Wednesday, February 12, 2014

Continuous Integration and Unit Tests in Unity

Continuous Integration, and especially Unit Tests have been a subject of major confusion in the Unity community. For our current project, we've managed to set up a Continuous Integration environment with automated Unit Testing. How did we do that? What hurdles did we face? What are the practicalities of doing this? Read on!

The Problems


Unit Testing in the Unity environment is limited at its core as most features of a game require user intervention. As there are some solutions, even one by unity, that can work from pipeline for every build but they work from inside Unity itself and require setting up scenes and such. Generally, with a generic Unit Testing environment, you can't test the Unity-specific functionality. But assuming you did good on encapsulation and separation of functionality from the UI, your actual code should be disconnected from the Unity stuff.


The other problem is that you can't really run anything which is found in the UnityEngine namespace, including Debug.Log. Those lines will probably be present in your code and you have to have a way to test them, but this is solvable.

The Solutions

Visual Studio

First of all, we've created a new Test Project in Visual Studio Express (which is free to use!). To this solution we added the project "Assembly-CSharp-vs.csproj" and connected it by dependency (reference) to the main test project. Now we can test our code as it's already referenced to UnityEngine and the actual csproj will be automatically updated when we edit it. We also used the built in testing tools of Visual Studio for simplicity.


We've set up a Perforce system on Assembla (This is a bit tricky, i'll write more about it in the next post.) and set up a Jenkins server to monitor the perforce depot (it's like a repository for SVN) and run the tests in our project. You can do it with any combination of Source Control, hosting service (or your own repository) and Continuous Integration server.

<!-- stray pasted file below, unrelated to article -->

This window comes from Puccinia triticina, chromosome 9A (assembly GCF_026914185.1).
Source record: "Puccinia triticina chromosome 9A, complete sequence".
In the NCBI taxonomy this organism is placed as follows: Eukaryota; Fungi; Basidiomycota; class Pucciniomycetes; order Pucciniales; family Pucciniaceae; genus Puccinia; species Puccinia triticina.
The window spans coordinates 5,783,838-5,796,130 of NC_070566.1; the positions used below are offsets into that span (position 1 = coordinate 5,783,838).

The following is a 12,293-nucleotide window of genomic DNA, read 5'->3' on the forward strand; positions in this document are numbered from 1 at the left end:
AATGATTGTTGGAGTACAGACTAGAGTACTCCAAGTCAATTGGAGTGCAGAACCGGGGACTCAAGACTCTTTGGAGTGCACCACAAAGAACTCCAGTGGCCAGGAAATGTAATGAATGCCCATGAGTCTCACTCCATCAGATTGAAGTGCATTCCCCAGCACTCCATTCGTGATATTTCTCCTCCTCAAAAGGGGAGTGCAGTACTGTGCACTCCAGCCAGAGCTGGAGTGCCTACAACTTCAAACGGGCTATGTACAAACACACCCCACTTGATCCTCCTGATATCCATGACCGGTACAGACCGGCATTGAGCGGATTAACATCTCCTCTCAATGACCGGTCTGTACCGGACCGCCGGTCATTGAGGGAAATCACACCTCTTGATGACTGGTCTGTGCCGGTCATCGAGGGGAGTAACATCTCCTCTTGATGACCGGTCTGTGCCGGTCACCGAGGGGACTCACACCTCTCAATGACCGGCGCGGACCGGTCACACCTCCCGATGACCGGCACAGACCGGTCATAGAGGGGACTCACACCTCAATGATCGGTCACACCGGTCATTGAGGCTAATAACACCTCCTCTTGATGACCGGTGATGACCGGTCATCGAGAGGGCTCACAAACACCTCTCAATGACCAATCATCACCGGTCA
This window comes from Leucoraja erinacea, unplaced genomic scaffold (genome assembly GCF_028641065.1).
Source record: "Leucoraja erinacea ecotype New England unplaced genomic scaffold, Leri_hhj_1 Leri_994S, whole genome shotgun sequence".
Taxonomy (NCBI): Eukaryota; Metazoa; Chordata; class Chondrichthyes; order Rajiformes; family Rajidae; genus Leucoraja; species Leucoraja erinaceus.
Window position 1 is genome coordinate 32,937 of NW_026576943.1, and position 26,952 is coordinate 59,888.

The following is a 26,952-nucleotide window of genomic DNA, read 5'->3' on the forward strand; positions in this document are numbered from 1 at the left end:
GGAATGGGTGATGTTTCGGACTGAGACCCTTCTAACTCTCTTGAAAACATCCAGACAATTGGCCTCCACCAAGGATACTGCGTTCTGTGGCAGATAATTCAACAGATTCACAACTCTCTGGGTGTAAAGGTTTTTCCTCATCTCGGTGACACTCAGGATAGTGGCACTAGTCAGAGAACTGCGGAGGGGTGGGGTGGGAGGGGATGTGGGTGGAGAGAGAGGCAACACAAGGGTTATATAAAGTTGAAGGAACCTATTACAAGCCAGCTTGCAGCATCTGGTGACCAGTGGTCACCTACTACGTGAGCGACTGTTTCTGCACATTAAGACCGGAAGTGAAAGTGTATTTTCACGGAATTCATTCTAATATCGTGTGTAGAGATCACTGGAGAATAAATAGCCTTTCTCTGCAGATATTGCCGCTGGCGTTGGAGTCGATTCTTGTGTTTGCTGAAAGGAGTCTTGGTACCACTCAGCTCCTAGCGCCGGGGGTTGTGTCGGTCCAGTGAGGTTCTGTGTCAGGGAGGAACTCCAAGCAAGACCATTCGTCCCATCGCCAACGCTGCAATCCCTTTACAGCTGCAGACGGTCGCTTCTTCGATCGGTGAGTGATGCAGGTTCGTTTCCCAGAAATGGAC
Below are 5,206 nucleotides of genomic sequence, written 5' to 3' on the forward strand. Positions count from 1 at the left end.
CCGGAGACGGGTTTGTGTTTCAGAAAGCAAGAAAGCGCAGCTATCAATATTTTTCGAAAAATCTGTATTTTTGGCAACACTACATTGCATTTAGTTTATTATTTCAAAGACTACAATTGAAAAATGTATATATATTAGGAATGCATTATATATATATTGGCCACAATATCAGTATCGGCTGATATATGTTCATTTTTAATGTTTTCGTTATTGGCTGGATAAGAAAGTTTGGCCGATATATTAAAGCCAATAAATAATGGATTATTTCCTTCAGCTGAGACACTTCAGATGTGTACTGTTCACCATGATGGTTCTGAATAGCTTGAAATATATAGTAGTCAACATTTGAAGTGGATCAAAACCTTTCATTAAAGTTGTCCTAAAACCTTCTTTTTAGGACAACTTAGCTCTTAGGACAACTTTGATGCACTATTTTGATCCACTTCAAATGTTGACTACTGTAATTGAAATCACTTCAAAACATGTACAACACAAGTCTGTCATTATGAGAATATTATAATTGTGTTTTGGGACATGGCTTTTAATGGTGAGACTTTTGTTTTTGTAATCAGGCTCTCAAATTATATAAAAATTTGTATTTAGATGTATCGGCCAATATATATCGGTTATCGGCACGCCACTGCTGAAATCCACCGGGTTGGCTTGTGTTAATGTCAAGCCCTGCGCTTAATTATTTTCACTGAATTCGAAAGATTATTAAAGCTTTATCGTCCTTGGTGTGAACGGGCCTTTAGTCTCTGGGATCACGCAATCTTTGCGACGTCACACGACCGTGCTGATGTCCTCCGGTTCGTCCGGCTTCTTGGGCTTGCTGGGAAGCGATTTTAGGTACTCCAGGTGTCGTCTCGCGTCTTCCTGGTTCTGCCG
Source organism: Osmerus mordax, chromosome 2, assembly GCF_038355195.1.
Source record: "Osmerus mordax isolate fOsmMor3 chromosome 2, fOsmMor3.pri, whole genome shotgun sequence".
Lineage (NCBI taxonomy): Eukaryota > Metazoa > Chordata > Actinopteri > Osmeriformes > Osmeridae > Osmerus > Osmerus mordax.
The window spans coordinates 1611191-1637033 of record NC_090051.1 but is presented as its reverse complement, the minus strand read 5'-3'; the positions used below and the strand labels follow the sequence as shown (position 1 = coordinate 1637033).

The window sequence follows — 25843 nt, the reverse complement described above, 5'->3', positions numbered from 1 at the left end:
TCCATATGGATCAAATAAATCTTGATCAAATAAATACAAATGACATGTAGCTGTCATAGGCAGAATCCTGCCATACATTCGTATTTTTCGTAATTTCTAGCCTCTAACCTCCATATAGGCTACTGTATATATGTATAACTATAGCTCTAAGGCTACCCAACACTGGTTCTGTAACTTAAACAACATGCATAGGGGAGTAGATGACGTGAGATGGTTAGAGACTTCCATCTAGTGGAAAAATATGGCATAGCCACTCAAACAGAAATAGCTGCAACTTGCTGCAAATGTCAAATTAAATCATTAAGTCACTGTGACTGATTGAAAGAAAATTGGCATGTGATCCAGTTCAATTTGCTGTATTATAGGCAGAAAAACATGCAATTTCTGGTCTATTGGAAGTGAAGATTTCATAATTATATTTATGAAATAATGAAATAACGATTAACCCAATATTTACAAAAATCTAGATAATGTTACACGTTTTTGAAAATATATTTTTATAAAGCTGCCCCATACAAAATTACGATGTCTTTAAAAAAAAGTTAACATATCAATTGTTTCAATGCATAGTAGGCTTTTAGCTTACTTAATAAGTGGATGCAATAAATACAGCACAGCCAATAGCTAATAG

This is the interesting part. As this whole setting can't work on its own flawlessly, we had to implement some simple workarounds to keep it running.

Setting Source Control on the build machine

Usually removed from the Source Control environment, this time we had to include the visual studio csproj files in the Source Control system. These files are automatically recreated by unity every time you add or remove a file in the editor. This needs to be passed on to the tester so it updates the project data with the relevant files.

Hiding Unity functionality

If you try running the tests you'll probably receive this nonsensical error:

Test method ############## threw exception: 
System.Security.SecurityException: ECall methods must be packaged into a system module.

This actually mean that you tried running something from UnityEngine in VisualStudio. Usually by following the trace you'll be able to get to the exact method it occurs in. Also, it seems to mostly come from rogue Debug.Log calls (although some of calls seem to originate from PlayerPrefs or WWW).s
One options is to remove them, but this can be hazardous if you want to keep logs at runtime. Our solution had 2 parts to it:

1) Replace Debug.Log with a modified log4net module. The only modification we added was to print Debug.Log whenever you log anything with the log4net module (also Debug.LogWarning and Debug.LogError when applicable). This means we're using log.Debug(string) instead of Debug.Log(string). This also helps us to send the logs somewhere safe or keep them in a file when necessary and not just print them in the editor.

2) Now that all the Debug.Log lines are moved into one file, we can hide them. The ideal solution would be to find a precompiled define statement which will only be compiled in unity (the editor or any other build platform, but not in Visual Studio). So we did just that. We added a #IN_UNITY precompiler header which only unity can read so it's false by default. In order to make Unity know about it we put two files in the Asset folder (the file names and their location is important) and called them smcs.rsp and gmcs.rsp. For more information about what are those files, look here (Ctrl+F for smcs). Then we put this line into both files: 


And that's it! Now all those line will work from unity but not from Visual Studio.


The next post will include some information on how to make Jenkins work with Perforce in Assemble and why we couldn't use TeamCity. Hope you can make use of all this information. Please comment on this post if you have any further inquiries!

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